Pay special attention to vintage data when replicating a paper

This is written for my friends/students, so it should be in English. If you have an interest in replicating a paper, but you are unsure about what is written bellow, just drop me a message on the website or send me an email, I will be more than happy to discuss with you:
From my point of views, it is always interesting to replicate a paper because it: (i) makes you understand thoroughly the paper; (ii) improves your studying skills; and (iii), most importantly, is that if you can not replicate that paper, you can not definitely make a better paper than that paper. For the “better” word, I mean a more complicated model with new factors which could be considered as one of prerequisite conditions for a PhD thesis.
However, there is a common mistake/error when one is trying to replicate a paper that I call “data-lead mistake”. So, what is “data-lead mistake”?
Definition: I think that the best way to express a definition is to take an example. Assuming that, on a very nice day, say tomorrow: 12/11/2011- hopefully it will be nice-, you would like to replicate Taylor rule in the famous paper Taylor (1993), named “Discretion versus Policy Rules in Practice” which used data of the US economy (inflation rate, output, federal funds rate) from 1987q1-1992q4.
The first action often taken is to “look for data with the same period” from some well-known sources, especially IFS (International Financial Statistics) and then set up the range “1987q1-1992q4” and click “download” button. If you can find estimations highly similar with that of Taylor (1993), lucky you. However, it’s rare. In most cases, there will be some differences, even large ones, if you follow such a strategy.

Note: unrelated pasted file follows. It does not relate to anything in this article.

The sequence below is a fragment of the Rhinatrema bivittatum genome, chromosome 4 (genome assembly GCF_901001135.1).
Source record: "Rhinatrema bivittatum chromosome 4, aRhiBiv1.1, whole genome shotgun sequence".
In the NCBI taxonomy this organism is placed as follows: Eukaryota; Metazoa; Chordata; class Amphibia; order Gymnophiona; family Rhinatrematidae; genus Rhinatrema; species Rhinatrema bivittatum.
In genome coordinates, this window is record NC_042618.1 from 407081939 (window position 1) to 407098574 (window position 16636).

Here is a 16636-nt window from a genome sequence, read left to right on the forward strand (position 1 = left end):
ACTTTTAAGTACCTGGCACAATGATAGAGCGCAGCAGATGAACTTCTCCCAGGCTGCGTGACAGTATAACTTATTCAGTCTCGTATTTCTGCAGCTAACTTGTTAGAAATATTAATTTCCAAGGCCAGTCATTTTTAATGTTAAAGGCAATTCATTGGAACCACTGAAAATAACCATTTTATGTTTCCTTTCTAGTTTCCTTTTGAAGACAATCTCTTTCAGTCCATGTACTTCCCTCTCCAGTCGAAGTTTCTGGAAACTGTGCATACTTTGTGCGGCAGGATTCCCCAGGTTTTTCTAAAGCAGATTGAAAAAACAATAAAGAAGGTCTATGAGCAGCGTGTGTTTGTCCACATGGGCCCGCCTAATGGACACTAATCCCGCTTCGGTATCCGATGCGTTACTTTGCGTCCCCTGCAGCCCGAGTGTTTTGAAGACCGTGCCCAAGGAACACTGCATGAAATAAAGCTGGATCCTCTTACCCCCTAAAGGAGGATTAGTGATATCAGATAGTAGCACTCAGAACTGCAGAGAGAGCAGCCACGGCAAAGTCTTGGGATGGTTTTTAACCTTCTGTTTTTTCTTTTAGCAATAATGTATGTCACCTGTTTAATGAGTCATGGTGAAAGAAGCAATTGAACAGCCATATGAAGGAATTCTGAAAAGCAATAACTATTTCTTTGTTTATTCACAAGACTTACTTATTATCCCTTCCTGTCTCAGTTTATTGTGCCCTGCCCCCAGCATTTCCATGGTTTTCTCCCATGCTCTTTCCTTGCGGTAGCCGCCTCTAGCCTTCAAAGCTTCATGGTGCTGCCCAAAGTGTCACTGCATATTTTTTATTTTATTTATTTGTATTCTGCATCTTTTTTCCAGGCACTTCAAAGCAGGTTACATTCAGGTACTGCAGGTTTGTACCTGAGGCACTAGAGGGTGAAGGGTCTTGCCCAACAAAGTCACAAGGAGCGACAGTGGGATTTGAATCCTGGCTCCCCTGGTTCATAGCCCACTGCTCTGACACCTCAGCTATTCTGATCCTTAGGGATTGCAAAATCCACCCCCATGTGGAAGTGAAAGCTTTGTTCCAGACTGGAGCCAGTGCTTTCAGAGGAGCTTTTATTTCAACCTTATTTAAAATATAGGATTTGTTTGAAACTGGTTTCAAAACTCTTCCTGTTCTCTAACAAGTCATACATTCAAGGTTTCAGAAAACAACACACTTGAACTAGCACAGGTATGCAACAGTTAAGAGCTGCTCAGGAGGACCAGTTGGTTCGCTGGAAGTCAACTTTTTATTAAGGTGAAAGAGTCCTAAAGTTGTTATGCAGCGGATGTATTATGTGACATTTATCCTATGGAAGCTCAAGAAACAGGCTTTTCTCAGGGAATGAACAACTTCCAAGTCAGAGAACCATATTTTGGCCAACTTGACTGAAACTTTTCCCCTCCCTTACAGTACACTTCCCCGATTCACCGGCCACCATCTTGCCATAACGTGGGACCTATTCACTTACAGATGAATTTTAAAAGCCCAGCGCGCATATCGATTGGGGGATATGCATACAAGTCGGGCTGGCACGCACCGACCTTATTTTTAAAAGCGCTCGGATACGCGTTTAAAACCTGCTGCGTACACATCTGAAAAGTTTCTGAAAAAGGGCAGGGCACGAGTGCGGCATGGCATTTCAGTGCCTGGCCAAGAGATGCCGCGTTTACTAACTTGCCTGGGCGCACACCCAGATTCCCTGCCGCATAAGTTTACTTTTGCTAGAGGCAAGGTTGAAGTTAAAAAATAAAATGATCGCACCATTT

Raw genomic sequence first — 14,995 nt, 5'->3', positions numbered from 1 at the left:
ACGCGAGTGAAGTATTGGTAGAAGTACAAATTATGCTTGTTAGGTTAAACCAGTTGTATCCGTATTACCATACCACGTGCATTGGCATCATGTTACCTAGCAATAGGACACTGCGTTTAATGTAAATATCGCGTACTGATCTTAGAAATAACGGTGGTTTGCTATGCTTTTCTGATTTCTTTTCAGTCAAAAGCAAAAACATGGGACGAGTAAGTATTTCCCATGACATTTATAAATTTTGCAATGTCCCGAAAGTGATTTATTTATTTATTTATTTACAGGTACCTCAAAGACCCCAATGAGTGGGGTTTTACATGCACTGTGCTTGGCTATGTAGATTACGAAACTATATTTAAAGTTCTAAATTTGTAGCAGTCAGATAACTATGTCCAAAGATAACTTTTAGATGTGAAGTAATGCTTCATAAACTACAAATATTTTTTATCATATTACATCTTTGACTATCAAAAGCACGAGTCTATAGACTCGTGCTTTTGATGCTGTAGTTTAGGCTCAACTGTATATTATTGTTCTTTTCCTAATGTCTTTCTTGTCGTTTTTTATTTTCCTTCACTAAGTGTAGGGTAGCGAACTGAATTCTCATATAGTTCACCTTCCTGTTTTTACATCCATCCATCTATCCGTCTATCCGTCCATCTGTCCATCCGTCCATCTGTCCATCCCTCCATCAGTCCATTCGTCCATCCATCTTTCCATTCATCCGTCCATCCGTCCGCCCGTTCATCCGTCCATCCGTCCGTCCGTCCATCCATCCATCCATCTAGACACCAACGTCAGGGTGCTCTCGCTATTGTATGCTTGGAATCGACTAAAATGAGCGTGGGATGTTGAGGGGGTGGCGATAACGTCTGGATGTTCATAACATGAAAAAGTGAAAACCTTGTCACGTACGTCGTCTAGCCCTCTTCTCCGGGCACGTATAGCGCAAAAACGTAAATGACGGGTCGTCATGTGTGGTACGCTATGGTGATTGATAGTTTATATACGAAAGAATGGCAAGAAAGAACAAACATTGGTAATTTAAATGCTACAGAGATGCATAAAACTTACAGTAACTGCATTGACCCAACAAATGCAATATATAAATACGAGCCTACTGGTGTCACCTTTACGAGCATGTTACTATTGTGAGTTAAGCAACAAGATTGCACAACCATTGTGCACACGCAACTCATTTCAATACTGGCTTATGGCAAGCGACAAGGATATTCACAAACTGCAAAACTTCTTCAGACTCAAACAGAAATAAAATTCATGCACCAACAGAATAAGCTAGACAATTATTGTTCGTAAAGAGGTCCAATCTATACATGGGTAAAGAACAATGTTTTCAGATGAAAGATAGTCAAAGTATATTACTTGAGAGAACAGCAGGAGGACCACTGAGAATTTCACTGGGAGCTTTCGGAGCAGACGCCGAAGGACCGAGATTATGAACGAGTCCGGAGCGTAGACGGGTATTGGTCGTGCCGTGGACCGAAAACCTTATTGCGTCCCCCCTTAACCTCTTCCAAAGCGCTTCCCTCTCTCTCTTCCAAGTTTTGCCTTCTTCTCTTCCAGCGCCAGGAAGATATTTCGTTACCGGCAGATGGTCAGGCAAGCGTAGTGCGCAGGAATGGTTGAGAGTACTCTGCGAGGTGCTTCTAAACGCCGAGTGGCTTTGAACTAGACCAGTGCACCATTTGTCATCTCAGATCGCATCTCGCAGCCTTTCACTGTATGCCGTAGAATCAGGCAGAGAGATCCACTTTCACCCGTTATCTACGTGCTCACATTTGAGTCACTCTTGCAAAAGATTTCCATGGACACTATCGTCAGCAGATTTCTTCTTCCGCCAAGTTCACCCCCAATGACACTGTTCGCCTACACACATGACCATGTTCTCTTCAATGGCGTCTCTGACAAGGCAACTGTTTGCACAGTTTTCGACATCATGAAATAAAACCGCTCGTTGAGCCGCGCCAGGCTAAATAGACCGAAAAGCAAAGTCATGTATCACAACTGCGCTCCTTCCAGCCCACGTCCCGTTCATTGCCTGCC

This is definitely not your mistake, but the problem here is that: Taylor did that paper on the quarter 1, 1993, while you are going to do that on the quarter 4, 2011. For this, I mean that you are observing the data over the period 1987q1-1992q4 by available “updated” information of today, say on IFS accessed 12/11/2011, which is different from those observed by Taylor in 1993. For instance, for real output in the first quarter of 1986, in terms of Billions of real dollars and seasonally adjusted, Taylor saw it as 4460, while you find it equal 7186.9 (strictly speaking, 7186.9 is the data available from the quarter 3 2011) ; this is not because of a change in the base year – in fact, these figures are calculated on the same base year. You can find the reasons of such differences from the links below. In terms of jargon, data observed by Taylor is called the q1-1993 vintage, while the q3-2011 vintage is noted for your observations.
Therefore, to replicate the Taylor rule 1993, you should use the q1-1993 vintage. Otherwise, there may be a possibility of “data-lead mistake” in your replication.
-So, where can you find the vintage data?
Such a data for the US economy is available to download free-of-charge at Real-Time Data Research Center, Federal Reserve Bank of Philadelphia. Particularly,
+ For the historical Data Files for the Real-Time Data: http://www.philadelphiafed.org/research-and-data/real-time-center/real-time-data/data-files/
+ To see what central bankers in the past forecasted the inflation, real output growth, so on (For example, what central bank’s staff thought about inflation in the quarter 4, 2000 with the q4-1999 vintage): see Survey of Professional Forecasters or Greenbook Data Sets

Hope you find interesting points from this note. Good luck for your studying!

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